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  1. #1
    SitePoint Zealot
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    Right joins question

    I understand that in the right join rows with values that don't correpond are dropped. such as follows:
    SELECT * FROM (authors RIGHT JOIN books ON authors.author_id = books.author_id)

    However, what if you were to join the tables with an inner join, but switched the tables. Such as:
    SELECT * FROM (books INNER JOIN authors ON books.author_id = authors.author_id)

    Wouldn't these joins have the same results? If so then why have a right join if you could just switch the tables around?

  2. #2
    reads the ********* Crier silver trophybronze trophy longneck's Avatar
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    to make this clearer, let's rewrite your queries a bit with the more common syntax:
    Code:
    SELECT *
      FROM authors
    RIGHT OUTER
      JOIN books
        ON authors.author_id = books.author_id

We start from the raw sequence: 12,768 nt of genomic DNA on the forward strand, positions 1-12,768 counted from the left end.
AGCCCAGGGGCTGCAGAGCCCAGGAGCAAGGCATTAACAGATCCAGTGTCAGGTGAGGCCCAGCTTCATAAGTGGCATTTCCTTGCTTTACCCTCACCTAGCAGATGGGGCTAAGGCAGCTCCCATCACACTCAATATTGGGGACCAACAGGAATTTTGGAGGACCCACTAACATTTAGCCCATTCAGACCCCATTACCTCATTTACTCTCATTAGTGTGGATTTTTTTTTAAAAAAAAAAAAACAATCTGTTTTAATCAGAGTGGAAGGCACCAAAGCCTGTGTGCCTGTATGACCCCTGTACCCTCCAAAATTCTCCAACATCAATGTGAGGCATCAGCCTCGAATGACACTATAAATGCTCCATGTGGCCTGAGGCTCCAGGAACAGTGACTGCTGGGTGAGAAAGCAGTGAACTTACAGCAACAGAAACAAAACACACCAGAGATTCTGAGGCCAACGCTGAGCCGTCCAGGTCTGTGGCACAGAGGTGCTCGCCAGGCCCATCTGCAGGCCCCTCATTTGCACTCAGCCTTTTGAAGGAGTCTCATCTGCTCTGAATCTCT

Code:
    SELECT *
      FROM books
      JOIN authors
        ON authors.author_id = books.author_id
    with the right join, you will get a COMPLETE list of books, including ones that have no assigned author. in the case of no assigned author, then the fields normally displayed from the authors table would just be NULL.

    in the second query, you will only get books that have authors.

    also see this thread about left outer joins (similar to right joins): http://www.sitepoint.com/forums/show...04&postcount=2

  3. #3
    SQL Consultant gold trophysilver trophybronze trophy
    r937's Avatar
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    the question is, why is there a RIGHT OUTER JOIN when the LEFT OUTER JOIN works the same way?

    the following queries produce identical results:
    Code:
    SELECT *
      FROM authors
    RIGHT OUTER
      JOIN books
        ON authors.author_id = books.author_id
    Code:
    SELECT *
      FROM books
    LEFT OUTER
      JOIN authors
        ON authors.author_id = books.author_id
    my approach is always to use the LEFT OUTER JOIN
    rudy.ca | @rudydotca
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